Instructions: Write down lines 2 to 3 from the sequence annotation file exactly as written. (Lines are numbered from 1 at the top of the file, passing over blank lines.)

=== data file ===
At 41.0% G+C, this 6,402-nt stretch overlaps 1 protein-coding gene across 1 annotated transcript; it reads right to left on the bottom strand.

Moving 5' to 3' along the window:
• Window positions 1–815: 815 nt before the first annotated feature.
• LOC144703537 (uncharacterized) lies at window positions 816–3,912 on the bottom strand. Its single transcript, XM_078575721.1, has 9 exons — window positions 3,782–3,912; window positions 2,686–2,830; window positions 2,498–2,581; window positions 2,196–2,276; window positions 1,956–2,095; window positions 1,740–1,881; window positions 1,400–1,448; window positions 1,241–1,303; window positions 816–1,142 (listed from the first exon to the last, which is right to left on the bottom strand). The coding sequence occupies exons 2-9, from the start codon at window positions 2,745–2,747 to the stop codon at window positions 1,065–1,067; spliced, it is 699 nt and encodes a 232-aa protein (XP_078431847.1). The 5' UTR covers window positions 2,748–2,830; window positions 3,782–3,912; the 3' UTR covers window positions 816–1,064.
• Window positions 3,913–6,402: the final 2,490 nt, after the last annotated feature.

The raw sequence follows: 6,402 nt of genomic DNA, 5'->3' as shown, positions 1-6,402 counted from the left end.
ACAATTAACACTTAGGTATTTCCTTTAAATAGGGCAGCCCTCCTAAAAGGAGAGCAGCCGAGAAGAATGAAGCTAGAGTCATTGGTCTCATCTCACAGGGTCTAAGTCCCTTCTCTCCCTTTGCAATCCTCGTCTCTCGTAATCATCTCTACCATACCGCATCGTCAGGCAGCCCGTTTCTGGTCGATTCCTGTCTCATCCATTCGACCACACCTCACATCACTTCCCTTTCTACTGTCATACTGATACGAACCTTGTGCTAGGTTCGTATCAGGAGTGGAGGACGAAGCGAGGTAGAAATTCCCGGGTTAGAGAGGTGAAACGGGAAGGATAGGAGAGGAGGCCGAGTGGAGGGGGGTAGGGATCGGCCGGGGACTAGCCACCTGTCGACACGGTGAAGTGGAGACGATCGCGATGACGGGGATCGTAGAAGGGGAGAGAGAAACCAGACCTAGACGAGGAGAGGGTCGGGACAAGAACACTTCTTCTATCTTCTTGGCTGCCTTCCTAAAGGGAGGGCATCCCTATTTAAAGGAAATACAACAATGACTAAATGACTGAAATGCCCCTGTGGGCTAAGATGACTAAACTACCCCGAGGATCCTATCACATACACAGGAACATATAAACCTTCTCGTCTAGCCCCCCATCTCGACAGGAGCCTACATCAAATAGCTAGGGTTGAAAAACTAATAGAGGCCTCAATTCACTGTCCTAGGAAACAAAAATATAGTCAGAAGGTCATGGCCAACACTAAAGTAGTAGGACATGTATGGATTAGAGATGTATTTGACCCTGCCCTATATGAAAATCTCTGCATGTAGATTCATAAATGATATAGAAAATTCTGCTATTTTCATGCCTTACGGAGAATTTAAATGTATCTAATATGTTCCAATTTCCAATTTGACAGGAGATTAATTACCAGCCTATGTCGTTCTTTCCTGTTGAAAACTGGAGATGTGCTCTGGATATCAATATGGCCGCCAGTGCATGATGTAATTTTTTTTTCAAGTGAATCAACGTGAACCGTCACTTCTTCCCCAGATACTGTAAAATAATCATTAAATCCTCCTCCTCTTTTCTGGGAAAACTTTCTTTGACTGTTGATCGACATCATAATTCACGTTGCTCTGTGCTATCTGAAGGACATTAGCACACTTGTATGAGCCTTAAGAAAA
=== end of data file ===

Moving 5' to 3' along the window:
• Window positions 1–815: 815 nt before the first annotated feature.